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S. Korean military launches branch dedicated to enhancing military space power

JCS takes lead in planning, executing joint space operations

A United Launch Alliance Delta II rocket with the Soil Moisture Active Passive (SMAP) observatory onboard is seen in this long exposure photograph as it launches from Space Launch Complex 2. (NASA/Bill Ingalls)
A United Launch Alliance Delta II rocket with the Soil Moisture Active Passive (SMAP) observatory onboard is seen in this long exposure photograph as it launches from Space Launch Complex 2. (NASA/Bill Ingalls)
The South Korean military launched a new coordinating body to develop military space capabilities, as well as to plan and execute joint space operations, South Korea’s Joint Chiefs of Staff announced Monday

“The Joint Chiefs of Staff established the Military Space Branch on Jan. 1 as a dedicated organization to lead our military’s development of military space capabilities,” the JCS said in a press statement, adding that the branch would play the role of “control tower.”

The Military Space Branch within the JCS directs military space-related affairs as a coordinating office to develop space and space-enabled capabilities based on cross-service cooperation across the Army, Navy and Air Force.

Notably, the JCS plays a key and leading role in national-level efforts to enhance military spacepower.

The JCS takes the responsibility for setting up military space strategy based on collaboration, as well as mapping out and deciding the mission of each force.

To achieve the strategic goals, the JCS also takes the initiative in establishing an operational concept of joint space operations and building up its executive system in connection with each operational command.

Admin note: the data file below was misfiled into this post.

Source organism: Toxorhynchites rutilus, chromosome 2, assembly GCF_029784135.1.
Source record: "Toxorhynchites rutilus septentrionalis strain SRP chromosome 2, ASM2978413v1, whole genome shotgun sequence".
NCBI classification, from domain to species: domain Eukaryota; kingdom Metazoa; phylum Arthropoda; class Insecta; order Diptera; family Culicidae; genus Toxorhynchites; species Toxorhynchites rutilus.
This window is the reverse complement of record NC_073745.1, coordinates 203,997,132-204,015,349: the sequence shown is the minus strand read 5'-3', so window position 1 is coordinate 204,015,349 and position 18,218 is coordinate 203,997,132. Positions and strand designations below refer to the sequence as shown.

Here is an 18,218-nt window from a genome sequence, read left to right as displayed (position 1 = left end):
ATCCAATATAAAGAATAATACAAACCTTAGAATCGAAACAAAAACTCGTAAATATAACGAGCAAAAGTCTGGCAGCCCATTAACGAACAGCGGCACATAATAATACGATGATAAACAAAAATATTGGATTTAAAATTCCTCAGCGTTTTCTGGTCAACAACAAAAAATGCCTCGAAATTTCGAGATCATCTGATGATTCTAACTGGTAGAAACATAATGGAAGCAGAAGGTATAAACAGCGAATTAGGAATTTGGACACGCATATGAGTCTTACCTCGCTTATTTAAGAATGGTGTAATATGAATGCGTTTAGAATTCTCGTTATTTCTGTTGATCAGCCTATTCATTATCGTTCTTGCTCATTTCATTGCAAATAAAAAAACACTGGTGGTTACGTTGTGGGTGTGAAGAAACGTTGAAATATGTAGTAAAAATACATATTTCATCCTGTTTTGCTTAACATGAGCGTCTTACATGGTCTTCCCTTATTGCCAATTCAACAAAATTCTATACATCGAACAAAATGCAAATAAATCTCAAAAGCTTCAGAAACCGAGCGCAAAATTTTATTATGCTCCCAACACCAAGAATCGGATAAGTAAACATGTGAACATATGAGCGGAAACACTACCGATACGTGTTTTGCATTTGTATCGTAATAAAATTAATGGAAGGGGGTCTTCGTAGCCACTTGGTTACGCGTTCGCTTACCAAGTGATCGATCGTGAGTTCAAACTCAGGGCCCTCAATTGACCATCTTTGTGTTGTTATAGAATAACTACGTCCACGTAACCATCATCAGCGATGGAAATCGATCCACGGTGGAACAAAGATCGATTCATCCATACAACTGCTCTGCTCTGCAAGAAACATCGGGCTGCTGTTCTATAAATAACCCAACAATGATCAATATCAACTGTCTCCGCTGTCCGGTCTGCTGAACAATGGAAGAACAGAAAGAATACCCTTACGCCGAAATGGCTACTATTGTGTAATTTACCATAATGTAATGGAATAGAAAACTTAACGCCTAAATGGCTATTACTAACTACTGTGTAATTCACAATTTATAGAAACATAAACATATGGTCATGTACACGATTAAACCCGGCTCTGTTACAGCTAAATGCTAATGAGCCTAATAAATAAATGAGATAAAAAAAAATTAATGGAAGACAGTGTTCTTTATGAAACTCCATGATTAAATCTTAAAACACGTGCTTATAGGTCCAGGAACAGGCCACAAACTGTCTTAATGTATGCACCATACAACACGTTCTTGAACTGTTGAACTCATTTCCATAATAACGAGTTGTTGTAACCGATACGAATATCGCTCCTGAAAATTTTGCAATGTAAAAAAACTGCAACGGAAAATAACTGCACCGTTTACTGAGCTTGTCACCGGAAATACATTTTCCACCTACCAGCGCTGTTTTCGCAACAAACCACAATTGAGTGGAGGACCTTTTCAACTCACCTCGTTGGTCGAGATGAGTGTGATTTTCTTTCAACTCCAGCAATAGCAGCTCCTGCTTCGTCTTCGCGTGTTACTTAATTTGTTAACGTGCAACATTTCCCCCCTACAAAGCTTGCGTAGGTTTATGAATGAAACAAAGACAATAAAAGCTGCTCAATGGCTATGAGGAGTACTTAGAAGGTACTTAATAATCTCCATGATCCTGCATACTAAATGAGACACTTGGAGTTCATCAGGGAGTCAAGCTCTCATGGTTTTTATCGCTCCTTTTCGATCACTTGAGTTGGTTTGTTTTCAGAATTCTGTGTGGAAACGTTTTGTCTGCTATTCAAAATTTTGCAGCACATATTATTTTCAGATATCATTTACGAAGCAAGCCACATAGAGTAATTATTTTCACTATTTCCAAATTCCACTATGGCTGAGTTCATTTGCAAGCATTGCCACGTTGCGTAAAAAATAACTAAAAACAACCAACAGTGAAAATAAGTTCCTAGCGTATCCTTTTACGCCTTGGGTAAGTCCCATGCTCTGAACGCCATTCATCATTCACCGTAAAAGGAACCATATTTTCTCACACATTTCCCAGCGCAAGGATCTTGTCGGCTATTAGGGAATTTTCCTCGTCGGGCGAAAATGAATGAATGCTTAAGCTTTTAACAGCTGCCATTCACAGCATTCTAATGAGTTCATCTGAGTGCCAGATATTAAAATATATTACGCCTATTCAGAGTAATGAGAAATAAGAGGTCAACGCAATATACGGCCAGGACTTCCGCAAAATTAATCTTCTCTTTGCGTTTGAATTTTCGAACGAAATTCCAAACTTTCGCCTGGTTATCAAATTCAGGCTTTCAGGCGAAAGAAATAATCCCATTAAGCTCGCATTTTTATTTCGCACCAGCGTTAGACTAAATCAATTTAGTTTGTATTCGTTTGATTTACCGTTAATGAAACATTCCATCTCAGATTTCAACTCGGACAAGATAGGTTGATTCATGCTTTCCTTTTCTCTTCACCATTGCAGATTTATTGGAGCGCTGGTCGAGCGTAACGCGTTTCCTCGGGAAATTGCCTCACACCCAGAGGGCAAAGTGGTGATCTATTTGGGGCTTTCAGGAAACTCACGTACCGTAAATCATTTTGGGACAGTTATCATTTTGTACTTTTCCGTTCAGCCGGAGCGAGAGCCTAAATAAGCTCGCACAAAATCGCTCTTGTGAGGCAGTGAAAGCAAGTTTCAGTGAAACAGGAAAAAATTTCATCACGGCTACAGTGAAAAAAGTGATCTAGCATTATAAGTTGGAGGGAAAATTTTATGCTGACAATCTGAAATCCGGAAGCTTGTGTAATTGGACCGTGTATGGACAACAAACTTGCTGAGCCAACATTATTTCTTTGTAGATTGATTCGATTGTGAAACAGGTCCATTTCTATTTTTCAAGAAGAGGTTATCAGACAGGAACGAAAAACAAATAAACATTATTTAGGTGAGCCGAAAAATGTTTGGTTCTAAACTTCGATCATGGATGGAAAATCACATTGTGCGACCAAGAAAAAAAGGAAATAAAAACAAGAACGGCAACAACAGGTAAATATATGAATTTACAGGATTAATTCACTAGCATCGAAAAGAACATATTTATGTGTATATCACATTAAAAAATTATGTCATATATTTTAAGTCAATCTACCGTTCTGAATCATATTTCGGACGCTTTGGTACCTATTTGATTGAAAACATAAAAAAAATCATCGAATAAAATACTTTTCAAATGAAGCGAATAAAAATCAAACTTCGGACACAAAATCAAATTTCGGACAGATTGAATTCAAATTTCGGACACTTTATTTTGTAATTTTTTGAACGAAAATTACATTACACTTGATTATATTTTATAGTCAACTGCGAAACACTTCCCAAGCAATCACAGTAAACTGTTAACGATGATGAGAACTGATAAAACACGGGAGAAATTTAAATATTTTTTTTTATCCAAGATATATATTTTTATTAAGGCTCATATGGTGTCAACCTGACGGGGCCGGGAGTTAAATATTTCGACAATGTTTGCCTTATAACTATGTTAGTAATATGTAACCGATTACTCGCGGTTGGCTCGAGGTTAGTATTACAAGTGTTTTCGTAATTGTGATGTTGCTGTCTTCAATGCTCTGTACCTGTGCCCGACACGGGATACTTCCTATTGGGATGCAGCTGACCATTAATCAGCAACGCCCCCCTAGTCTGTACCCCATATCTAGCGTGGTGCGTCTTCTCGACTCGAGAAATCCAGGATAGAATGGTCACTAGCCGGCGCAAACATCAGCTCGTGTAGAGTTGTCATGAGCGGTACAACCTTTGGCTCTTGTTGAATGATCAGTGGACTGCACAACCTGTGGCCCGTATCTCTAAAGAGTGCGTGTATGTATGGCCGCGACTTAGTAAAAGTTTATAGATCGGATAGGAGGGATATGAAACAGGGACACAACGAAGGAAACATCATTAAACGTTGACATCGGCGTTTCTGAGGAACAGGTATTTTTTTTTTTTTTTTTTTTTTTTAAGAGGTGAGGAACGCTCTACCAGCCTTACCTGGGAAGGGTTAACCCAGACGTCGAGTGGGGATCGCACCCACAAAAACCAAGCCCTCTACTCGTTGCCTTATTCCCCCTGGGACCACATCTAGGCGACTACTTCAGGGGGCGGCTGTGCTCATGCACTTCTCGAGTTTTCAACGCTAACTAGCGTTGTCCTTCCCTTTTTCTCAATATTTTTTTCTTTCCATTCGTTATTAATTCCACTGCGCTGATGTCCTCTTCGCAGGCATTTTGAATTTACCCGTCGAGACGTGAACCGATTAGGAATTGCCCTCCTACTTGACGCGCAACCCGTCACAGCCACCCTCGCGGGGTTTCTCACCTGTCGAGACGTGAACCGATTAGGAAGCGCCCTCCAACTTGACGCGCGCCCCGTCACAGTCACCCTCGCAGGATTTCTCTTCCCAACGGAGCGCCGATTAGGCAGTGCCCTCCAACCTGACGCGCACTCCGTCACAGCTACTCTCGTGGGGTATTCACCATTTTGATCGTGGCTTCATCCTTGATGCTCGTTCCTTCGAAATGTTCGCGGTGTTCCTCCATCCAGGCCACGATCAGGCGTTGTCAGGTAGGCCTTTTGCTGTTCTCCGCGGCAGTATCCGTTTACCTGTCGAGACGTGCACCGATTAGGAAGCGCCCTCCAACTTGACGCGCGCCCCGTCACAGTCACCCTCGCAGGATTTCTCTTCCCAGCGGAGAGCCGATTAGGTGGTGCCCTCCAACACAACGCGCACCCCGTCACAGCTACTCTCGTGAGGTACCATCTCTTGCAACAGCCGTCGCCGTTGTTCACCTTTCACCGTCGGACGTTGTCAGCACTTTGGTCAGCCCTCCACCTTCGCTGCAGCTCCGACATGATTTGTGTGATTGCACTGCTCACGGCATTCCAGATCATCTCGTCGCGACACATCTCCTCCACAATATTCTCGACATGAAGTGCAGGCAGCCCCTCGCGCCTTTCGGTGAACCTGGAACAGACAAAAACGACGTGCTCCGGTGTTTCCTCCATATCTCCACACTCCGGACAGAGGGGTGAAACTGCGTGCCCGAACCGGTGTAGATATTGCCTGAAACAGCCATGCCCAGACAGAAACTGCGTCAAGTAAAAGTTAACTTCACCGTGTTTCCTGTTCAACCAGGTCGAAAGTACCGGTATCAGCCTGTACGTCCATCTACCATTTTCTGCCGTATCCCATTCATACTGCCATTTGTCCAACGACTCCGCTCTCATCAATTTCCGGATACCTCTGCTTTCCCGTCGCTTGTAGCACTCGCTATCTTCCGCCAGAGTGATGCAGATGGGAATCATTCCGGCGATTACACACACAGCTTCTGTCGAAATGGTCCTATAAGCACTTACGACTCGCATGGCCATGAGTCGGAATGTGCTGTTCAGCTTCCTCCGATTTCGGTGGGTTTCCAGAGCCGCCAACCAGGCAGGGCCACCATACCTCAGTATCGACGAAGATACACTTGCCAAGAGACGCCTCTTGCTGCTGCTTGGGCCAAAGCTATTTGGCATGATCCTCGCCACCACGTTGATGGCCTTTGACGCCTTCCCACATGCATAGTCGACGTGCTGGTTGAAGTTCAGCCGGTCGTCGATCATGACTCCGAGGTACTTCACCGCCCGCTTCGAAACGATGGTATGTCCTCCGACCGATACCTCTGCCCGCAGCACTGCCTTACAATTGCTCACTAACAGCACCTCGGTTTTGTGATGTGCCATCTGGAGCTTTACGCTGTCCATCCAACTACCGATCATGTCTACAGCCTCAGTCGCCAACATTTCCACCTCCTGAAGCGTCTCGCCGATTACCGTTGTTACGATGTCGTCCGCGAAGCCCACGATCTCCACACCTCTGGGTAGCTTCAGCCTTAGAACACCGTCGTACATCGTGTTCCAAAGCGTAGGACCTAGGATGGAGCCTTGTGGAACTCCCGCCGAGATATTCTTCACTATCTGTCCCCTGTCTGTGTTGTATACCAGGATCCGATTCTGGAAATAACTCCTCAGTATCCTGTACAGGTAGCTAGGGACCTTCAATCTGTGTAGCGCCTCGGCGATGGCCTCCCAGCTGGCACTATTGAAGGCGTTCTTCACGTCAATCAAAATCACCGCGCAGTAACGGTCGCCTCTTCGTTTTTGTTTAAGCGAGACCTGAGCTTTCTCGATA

The JCS on Monday said it “has stepped up efforts in all areas to build military space capabilities,” including the launch of a project to formulate “doctrine of joint space operations,” which is a fundamental set of principles and the establishment of training systems against space threats.

The South Korean military has been intensively pushing forward space development projects since last year, after missile guidelines that had restricted Seoul’s missile developments were terminated. South Korea also launched its first domestically built satellite Nuri in October.

In November, South Korean Defense Minister Suh Wook, JCS Chairman Gen. Won In-choul and the top brass of the Army, Navy, Air Force and Marine Corps held their first full-scale meeting on plans to develop space capabilities.

Specifically, the JCS put earnest efforts last year into establishing and systemically pushing ahead with the military space capacity development plan as well as developing the execution system of joint space operations with other South Korean forces.

Notably, the JCS also issued a joint defense space strategy for the first time, which entails strategic goals, guidance for operating space forces and national defense space architecture.

Based on the defense space strategy, the JCS set up the mid- and long-term goal of building up future-oriented space capabilities by 2050 in connection with the development of space science and technology and proposed a blueprint to that end.

“Along with the efforts we’ve made so far, the JCS’s Military Space Branch would mark an important milestone as a military space power and become a stepping-stone for the development of each force’s military space capabilities,” the JCS said in the statement.

Yang Uk, an adjunct professor of national defense strategy at Hannam University, pointed out space has become the crucial part of battle spaces as the military pays attention to the growing importance and need of the Multi-Domain Operations in a complex security environment.

In this context, Yang underscored the necessity and significance of establishing a coordinating body especially as each military branch, including the Army, Navy, and Air Force, has been making individual efforts.

“This is the right timing given that each force, including the Army and Air Force, has begun setting up and deciding its role and mission (in space operations),” Yang told The Korea Herald. 

“Each force’s efforts are of course important. But it is more crucial to suggest ways to connect their efforts from a macro perspective at this juncture. Therefore, it is a very timely decision.”

By Ji Da-gyum (dagyumji@heraldcorp.com)
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